The Dinosaur Within: Review Rundown

The Dinosaur Within, by playwright John Walch at Boston Court in Pasadena, is built around paleontology and coincidence.

Let’s start with the Paleontology. What is it? Here’s a quick definition: Paleontology is the study of prehistoric life. As a ‘historical science,’ it tries to explain the past. Remember that last part because it’s going to come in handy in a minute.

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Gorgeously directed by Michael Michetti, this ambitious drama weaves three mysteries, ingeniously linking celebrity handprints in Hollywood with the sacred tracks of a dinosaur in Australia. Middle-aged Maria (Shauna Bloom) struggles to find an identity apart from her long-lost father and movie-star mother, Honey (Mimi Cozzens in the present, Emily Kosloski in flashbacks); Aussie Eli (Nic Few) abandons Aboriginal tradition (embodied by his father, played by VJ Kesh) to make it big in L.A.; newspaper editor Jerry (Chuck McCollum) can’t recover from the sudden disappearance of his son, Tommy (Ari Skye), 10 years ago.

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Suggesting the rift valleys that often mark tectonic plate boundaries, Francois-Pierre Couture’s brilliant set for The Theater at Boston Court’s new production divides the stage into two elevated performance areas connected by a land bridge. On one side, atop a Plexiglas floor through which we see a portion of Graumann’s iconic courtyard, aging film star Honey Wells (Mimi Cozzens) lives out her final years lost in memories of past glory.

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This play will not leave you comfortable. Still, the intimacy inherent in dealing with loss, along with this play’s contentions regarding the futility of holding on to traditions, is bound to inspire rich discussion.Sometimes being forced to face one’s own preconceptions is inspiration in itself.

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Tommy (a show-stealing Ari Skye) is a sweet nerd whose speech to the Junior Paleontology Association serves as the string that ties together three stories of loss. Honey Wells (Mimi Cozzens), a fading actress haunted by her past, repeatedly watches footage of the day she stepped into her square at Grauman’s Chinese Theatre. A construction worker drilling on Hollywood Boulevard, who left his aboriginal father in Australia due to an obsession with Honey and his desire to be an actor, meets her daughter, Maria (Shauna Bloom). Maria, who stares at her mother’s star looking for a clue to her own history, reads a story her former journalism professor wrote about an aborigine who claims dinosaur tracks were stolen from his people. The journalist is struggling with the loss of his son, an unsolved mystery that tortures him. On paper, the stories are all intriguingly interconnected, but most characters are portrayed as being so self-absorbed and single-mindedly possessed that it’s difficult to drum up much sympathy for any of them. Maybe that was director Michael Michetti’s point. Thanks to a society that increasingly makes it more convenient to interact with laptops than with flesh and blood, most of us power selfishly through our lives, barely acknowledging the existence of others in the same struggles. As a wooden reconciliation takes place onstage, one has to wonder: Will relationships become extinct next? The Theatre at Boston Court, 70 N. Mentor Ave., Pasadena; Thurs.-Sat., 8 p.m.; Sun., 2 p.m.; through Nov. 6. (626) 683-6883, (Rebecca Haithcoat)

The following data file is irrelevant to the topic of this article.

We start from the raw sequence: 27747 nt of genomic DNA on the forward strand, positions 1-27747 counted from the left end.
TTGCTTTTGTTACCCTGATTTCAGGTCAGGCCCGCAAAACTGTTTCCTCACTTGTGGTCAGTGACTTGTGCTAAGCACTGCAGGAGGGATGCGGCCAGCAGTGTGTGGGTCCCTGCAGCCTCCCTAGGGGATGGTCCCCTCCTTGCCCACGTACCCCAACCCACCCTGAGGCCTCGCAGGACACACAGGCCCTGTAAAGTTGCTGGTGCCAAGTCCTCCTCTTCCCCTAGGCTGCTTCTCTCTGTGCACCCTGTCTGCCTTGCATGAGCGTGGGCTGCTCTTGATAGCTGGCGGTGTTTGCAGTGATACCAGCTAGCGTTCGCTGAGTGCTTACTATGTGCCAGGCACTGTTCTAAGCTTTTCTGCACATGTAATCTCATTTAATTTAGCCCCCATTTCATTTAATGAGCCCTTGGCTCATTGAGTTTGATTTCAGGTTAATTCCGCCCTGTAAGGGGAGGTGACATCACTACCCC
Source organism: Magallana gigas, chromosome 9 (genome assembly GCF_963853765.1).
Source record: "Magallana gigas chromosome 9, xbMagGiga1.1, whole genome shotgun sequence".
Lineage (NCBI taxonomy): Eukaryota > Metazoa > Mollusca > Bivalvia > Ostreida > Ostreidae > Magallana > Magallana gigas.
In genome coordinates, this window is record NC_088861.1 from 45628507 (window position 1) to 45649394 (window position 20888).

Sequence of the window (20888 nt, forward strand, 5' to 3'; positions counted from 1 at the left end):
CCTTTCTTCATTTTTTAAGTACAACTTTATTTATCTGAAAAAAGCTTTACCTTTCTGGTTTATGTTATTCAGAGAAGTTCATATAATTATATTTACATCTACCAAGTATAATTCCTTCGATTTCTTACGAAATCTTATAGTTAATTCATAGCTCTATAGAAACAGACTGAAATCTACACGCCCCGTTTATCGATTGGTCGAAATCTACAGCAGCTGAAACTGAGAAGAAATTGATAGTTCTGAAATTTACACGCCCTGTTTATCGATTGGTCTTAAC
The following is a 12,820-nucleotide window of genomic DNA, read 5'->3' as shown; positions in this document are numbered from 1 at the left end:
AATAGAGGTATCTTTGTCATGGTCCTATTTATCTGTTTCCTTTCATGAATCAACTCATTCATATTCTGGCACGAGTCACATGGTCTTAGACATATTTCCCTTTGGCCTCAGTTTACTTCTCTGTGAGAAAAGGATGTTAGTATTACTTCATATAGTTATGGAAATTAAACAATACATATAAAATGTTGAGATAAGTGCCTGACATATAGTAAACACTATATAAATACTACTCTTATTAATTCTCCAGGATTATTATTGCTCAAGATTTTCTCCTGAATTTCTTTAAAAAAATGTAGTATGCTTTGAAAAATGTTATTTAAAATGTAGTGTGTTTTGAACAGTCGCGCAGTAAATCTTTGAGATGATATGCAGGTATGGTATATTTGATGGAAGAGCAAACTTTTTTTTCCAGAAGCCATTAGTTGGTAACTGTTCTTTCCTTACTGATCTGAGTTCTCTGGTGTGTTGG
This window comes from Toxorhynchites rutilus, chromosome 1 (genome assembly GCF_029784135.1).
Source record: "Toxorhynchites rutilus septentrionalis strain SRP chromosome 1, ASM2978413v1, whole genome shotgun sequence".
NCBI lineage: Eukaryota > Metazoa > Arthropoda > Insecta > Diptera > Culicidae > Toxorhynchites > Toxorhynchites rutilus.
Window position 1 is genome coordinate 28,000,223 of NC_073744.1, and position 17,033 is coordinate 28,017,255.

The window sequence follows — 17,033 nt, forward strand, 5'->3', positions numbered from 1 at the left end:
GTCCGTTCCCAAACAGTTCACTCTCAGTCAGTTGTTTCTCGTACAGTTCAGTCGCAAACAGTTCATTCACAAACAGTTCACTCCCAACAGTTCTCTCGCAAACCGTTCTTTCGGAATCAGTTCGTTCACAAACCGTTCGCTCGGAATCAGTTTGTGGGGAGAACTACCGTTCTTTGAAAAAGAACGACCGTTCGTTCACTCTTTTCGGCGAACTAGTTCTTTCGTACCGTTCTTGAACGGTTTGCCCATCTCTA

As ever, indeed, the production speaks its own theatrical language.  With a hyper-realistic script, design that leaves us feeling equally post-modern as pre-historic, and circumstances that jump from relatable to unbelievable, it’s impossible to walk away and file this play under the usual mental categories.  While the final product falls short of living as a cohesive and polished piece of theatre, the work continues the legacy of Boston Court and affectively challenges the status quo of Los Angeles theatre.

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An aging, wheelchair-bound 1960s movie goddess longs for a return to past glories. Her greatest fan, a young Australian aborigine hoping to break into the movie biz in Hollywood, still mourns the death of his two older brothers to suicide. A newspaper reporter remains incapable of recovering from the disappearance of his ten-year-old son years before.

The lives of these three disparate characters intersect in both “The Dreamtime” and “The Dream Factory” in John Walch’s powerful, engrossing, deeply moving The Dinosaur Within, now getting its most major production to date at Pasadena’s Theatre @ Boston Court under the inspired direction of Michael Michetti.

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Francois-Pierre Couture’s clean and clever scenic design showcases the historical layers at play: the actors tread upon a dense historical record, from dinosaur fossils to the Hollywood Walk of Fame. The projected backgrounds – ranging from colorful Australian skies to 1950s film clips – are sometimes cluttered, but Leah Piehl’s crisp costumes are wonderfully rooted in character and era.

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It is, at root, the story of six seemingly unrelated individuals: a boy giving a speech at a Junior Paleontology conference; an Australian Aboriginal man who believes he is under a curse; a young woman ripping through newspapers; a man who can’t sleep; a construction worker obsessed with old Hollywood; and an old woman in a wheelchair. Finding out how these characters’ paths are ultimately related is the hook that attempts to draw you into their story.

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[reviews are added to the rundown as soon as they are published]


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